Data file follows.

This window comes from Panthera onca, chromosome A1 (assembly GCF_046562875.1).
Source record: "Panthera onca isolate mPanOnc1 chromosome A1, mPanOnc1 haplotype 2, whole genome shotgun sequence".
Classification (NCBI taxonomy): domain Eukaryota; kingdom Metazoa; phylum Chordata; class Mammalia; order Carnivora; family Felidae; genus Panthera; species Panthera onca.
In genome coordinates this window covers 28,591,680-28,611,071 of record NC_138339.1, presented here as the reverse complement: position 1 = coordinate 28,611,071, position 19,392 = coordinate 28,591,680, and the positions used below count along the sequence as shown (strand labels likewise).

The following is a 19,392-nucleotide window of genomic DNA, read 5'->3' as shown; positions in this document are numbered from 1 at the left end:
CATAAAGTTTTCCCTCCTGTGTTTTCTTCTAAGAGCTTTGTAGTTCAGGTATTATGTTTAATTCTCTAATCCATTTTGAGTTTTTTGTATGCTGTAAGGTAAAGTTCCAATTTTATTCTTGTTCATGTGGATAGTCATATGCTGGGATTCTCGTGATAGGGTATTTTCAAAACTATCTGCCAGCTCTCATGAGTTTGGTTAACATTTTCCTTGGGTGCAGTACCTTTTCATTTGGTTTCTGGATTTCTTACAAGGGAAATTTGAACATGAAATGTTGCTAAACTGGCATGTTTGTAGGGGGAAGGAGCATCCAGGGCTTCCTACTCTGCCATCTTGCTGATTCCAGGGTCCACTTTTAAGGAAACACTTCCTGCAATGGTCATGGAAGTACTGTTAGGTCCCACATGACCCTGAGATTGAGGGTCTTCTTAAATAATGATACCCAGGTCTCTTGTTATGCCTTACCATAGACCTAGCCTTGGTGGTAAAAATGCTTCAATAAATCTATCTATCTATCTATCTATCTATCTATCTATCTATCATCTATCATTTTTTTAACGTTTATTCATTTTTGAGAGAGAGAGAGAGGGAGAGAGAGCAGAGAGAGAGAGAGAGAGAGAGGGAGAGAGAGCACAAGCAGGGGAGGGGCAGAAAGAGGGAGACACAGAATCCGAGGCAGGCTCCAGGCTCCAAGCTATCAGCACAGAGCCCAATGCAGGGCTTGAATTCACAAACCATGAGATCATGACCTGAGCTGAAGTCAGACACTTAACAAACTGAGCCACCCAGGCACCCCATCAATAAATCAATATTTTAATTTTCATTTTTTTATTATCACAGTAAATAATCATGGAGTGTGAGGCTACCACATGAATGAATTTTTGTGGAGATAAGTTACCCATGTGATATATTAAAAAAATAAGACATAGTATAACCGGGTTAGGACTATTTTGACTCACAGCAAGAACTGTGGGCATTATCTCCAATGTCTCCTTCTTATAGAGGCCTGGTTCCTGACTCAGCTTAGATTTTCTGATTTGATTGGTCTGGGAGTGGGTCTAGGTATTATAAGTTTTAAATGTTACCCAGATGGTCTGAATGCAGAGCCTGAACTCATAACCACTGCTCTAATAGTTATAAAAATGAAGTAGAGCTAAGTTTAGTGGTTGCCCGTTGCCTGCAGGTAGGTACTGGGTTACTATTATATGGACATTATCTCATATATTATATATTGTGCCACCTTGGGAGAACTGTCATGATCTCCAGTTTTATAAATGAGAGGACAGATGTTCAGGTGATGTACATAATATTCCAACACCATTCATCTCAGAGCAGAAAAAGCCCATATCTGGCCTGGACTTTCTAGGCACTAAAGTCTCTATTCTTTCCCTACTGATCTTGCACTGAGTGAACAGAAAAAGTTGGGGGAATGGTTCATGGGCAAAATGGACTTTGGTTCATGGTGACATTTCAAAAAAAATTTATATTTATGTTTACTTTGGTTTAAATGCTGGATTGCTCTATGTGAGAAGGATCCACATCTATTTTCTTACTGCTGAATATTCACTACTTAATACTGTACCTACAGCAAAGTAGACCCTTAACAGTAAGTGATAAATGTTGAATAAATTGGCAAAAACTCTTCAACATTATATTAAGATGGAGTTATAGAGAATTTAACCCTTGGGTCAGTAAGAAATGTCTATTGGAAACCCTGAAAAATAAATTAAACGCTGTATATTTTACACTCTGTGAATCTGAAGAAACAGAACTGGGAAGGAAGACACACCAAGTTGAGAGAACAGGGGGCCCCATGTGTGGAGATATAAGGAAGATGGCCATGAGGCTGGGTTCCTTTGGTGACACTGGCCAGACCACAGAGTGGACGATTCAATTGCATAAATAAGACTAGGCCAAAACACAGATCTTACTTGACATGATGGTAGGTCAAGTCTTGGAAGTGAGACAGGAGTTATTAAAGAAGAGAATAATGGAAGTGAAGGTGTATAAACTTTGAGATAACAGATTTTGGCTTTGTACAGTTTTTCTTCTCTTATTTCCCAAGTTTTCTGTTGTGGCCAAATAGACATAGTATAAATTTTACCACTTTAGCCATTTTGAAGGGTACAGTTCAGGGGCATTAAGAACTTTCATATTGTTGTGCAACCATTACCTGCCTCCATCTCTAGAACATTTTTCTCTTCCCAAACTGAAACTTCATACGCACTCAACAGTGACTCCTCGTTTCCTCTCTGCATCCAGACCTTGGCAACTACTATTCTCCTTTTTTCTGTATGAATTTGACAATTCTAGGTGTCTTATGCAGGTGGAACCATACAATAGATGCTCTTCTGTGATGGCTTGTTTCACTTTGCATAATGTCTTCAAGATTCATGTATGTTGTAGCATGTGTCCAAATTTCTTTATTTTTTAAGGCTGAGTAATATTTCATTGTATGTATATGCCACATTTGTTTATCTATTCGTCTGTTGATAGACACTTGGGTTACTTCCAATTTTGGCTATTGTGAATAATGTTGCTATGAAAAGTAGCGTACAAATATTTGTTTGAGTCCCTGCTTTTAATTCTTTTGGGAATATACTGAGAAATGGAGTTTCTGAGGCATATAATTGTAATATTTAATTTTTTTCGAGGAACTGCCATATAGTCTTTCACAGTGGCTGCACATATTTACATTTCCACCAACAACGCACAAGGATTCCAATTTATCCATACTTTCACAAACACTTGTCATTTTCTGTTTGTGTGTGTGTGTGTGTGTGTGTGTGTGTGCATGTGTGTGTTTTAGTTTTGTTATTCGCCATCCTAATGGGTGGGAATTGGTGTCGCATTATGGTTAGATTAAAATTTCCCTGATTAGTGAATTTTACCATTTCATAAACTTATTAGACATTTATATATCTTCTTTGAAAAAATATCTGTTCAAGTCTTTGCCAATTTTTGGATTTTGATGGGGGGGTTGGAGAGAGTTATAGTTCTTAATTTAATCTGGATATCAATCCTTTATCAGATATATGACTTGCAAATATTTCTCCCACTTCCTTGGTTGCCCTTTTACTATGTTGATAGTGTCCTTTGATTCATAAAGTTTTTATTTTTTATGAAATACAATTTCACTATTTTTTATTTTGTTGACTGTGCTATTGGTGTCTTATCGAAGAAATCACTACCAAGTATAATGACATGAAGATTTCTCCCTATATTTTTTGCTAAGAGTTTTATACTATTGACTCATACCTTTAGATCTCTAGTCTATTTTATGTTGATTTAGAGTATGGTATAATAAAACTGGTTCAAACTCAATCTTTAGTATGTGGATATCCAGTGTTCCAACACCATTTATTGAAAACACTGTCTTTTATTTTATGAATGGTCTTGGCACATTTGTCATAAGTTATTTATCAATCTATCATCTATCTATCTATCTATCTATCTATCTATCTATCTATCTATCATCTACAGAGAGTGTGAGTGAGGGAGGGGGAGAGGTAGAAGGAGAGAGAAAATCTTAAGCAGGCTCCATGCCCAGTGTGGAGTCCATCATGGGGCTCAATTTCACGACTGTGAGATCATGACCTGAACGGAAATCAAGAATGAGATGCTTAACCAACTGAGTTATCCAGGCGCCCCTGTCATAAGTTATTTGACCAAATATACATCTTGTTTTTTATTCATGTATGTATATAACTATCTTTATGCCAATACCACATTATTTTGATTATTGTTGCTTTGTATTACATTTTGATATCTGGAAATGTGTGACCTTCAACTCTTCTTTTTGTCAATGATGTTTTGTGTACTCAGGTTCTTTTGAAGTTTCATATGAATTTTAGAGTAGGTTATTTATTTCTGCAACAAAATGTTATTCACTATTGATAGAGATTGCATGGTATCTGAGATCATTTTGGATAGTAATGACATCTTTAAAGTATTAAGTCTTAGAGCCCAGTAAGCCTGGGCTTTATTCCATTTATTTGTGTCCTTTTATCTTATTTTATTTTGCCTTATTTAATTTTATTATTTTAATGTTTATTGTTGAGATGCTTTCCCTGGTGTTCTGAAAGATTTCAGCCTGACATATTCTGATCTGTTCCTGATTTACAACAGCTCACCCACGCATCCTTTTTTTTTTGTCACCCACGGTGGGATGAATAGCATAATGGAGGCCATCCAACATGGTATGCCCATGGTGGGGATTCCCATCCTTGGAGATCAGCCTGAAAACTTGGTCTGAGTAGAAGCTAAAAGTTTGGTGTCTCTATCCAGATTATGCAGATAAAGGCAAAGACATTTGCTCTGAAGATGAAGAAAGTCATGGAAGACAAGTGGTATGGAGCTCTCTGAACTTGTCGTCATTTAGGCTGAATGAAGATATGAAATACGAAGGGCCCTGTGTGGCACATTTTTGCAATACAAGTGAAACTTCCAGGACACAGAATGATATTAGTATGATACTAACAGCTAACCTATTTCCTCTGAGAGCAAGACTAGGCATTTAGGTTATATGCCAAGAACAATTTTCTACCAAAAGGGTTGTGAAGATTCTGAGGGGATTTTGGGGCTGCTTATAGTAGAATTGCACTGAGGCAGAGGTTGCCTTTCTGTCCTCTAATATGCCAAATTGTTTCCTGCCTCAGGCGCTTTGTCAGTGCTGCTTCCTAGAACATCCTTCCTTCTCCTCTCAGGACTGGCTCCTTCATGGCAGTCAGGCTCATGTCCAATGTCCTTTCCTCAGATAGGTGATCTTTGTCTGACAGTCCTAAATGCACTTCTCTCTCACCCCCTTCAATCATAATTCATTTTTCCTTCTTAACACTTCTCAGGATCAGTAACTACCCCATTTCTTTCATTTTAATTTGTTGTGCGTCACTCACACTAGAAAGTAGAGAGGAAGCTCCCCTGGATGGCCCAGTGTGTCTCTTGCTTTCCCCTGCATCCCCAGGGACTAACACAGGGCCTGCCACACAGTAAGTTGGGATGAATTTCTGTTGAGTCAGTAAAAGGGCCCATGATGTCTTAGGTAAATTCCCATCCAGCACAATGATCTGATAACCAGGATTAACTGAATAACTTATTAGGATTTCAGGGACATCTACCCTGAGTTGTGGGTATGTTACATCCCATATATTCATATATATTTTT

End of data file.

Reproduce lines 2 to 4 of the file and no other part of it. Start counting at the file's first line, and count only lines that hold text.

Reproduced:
Source record: "Panthera onca isolate mPanOnc1 chromosome A1, mPanOnc1 haplotype 2, whole genome shotgun sequence".
Classification (NCBI taxonomy): domain Eukaryota; kingdom Metazoa; phylum Chordata; class Mammalia; order Carnivora; family Felidae; genus Panthera; species Panthera onca.
In genome coordinates this window covers 28,591,680-28,611,071 of record NC_138339.1, presented here as the reverse complement: position 1 = coordinate 28,611,071, position 19,392 = coordinate 28,591,680, and the positions used below count along the sequence as shown (strand labels likewise).